Thank you for your excellent reporting on President Bush's decision to freeze funding for the United Nations Population Fund in China ("Illegal siblings project," Feb. 2). I was disappointed in the British Parliament's failure to eliminate its funding for the UNFPA. The Tories are showing their mettle to be sadly lacking in their half-hearted will to oppose funding for a regime that forces women to abort their children. Why is it that the depth of conviction runs deeper for Tony Blair and his comrades, who favor the forcible butchery of unborn babies, than in the Tories? Our British friends include accessories to murder on the one hand and cowards unwilling to condemn murder on the other. It is hard to decide which is more repugnant: a party of executioners or a party of "boneless wonders." - Hugh Henry, Dahlonega, Ga.
Neither help nor money
Mindy Belz's cover story is a great exposé, but I'm wondering why the United Nations Population Fund needs our $34 million (or any other money) to promote family planning in a nation that slaughtered 85.5 million unborn babies and sterilized 45 million women in a mere 10 years. It seems to me that China doesn't need UNPF's help or our money. - Richard Armerding, Riyadh, Saudi Arabia
To highlight a key difference between WORLD and your journalistic competition, one only need compare WORLD's Feb. 2 story on Enron's Sherron Watkins, "Reluctant hero," and Time's Jan. 18 "Person of the Week" profile. The former took the time to look into Mrs. Watkins's Christian beliefs that made her tick and the agony she has been through. The latter admitted that they "didn't know much about her" but went on to cynically identify Mrs. Watkins as "a sorority girl," "high up enough, or grumpy enough" to send only her boss a memo, "circumspect," and implied that her memo was nothing more than some sort of "CYA letter." What a difference a worldview makes. - Charles Sapp, Hampton, Va.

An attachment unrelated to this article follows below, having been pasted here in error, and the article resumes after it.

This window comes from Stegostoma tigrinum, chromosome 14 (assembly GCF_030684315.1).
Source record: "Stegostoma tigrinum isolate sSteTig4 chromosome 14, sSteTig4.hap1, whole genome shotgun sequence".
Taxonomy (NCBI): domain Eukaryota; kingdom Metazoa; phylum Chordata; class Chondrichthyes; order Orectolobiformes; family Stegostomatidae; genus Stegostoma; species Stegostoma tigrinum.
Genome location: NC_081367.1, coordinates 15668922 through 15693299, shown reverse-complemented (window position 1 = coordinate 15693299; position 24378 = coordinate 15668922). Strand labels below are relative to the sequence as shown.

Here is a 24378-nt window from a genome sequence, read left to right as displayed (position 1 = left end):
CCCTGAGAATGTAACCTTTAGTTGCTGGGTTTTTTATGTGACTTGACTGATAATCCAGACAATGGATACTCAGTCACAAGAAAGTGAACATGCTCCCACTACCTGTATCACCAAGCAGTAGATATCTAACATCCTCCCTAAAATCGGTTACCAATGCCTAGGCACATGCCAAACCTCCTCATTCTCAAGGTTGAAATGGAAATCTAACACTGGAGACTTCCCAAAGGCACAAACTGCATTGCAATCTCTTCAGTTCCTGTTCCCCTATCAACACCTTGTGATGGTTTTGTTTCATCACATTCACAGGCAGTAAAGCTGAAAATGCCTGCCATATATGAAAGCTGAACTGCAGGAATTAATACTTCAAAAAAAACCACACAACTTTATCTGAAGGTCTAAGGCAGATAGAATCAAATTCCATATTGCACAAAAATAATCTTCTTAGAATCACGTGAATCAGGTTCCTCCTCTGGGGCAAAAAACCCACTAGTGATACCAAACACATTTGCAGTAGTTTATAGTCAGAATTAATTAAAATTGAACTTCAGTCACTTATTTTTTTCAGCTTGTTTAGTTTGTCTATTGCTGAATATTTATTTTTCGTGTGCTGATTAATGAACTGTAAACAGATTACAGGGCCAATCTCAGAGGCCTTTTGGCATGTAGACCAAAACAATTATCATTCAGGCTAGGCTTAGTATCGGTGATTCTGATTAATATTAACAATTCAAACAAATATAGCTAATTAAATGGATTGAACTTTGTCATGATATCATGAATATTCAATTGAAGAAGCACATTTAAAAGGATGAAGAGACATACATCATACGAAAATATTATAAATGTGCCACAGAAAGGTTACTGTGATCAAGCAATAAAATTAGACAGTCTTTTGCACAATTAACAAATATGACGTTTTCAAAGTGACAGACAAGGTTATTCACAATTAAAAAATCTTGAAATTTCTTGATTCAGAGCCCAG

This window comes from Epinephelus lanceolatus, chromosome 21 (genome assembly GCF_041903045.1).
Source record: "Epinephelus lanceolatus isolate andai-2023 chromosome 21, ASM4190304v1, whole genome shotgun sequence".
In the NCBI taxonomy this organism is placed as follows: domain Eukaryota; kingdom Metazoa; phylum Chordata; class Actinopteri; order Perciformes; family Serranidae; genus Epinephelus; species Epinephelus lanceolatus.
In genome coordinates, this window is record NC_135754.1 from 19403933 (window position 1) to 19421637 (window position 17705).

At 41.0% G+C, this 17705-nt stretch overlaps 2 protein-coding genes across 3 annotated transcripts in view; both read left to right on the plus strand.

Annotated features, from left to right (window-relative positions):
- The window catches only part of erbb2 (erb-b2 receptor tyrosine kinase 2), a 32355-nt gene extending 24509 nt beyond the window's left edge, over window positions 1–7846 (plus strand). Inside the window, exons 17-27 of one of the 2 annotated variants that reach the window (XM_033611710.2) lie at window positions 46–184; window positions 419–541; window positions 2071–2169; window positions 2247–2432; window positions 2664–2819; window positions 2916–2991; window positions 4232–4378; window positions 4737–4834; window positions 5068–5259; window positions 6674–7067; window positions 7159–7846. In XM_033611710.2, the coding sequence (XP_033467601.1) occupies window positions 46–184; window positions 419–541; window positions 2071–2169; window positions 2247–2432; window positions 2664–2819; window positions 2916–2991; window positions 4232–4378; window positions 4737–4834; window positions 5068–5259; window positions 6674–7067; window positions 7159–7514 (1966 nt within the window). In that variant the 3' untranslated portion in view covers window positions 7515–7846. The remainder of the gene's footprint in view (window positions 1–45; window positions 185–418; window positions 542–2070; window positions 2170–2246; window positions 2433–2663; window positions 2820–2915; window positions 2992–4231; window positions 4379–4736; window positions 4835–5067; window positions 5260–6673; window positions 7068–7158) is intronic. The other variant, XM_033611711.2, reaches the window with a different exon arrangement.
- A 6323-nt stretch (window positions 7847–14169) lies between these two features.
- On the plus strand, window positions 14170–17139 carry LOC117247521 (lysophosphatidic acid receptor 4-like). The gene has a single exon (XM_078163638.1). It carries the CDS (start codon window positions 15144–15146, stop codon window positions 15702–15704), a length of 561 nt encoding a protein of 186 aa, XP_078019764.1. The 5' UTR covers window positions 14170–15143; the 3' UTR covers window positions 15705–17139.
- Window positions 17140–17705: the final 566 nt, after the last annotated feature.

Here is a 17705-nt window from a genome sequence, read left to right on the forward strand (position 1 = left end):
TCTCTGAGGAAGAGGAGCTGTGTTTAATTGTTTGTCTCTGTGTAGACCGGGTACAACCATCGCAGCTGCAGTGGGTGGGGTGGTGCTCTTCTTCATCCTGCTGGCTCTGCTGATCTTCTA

The real hero
I enjoy Bob Jones's reporting, but he missed the mark with "Reluctant hero." The real hero appears to be Enron treasurer Jeff McMahon, who suffered a transfer as a result of speaking up. - David W. Palmer, Auburn, Ohio
Regarding American filmmaker Robert Altman's comments concerning our current government (Quotables, Feb. 2): He is within his rights to debate President Bush's ability to speak or run a major-league sports club. However, when Mr. Altman degrades the flying of our national colors, he should return his Golden Globe and his share of the profits from his movies. Given the millions of flags flown over the past six months, maybe the public would rather he stay in London. We would surely not miss him, either. - K. Jones, Daytona, Fla.
Regarding Marvin Olasky's Feb. 2 column, "Fighting back": If the New York attorney general can try to stop crisis pregnancy centers from discussing abortion (and other forms of "birth control") because they do not have a medical license, will he also try to stop teachers and counselors from teaching sex education and dispensing condoms in our schools? - Priscilla Bauman, Ledyard, Conn.
Bill, not Greg
I would suggest that Kate Michelman of the National Abortion Rights Action League must be targeting Iowa for the 2002 campaign, not because Republican Greg Ganske is a threat to Democratic Senator Tom Harkin, but because of the young, conservative challenger Mr. Ganske will face in the Republican primary, Bill Salier (Flash Traffic, Feb. 2). - Arlene J. Friedrich, Elma, Iowa
Add this to the hypothetical quandaries a future archeologist from Mars may ponder among the fossilized remains of today's greeting card shops ("Fossilized remains," Feb. 2): Why were the categories of Sympathy/Condolences and Weddings/Anniversaries placed so close to each other? - Peter Kushkowski, Haddam, Conn.
Krieg Barrie's Martian cartoon illustrating Andree Seu's wonderful "Fossilized remains" deserves an A+. - Nancy Bowman, New Canaan, Conn.
Free or not?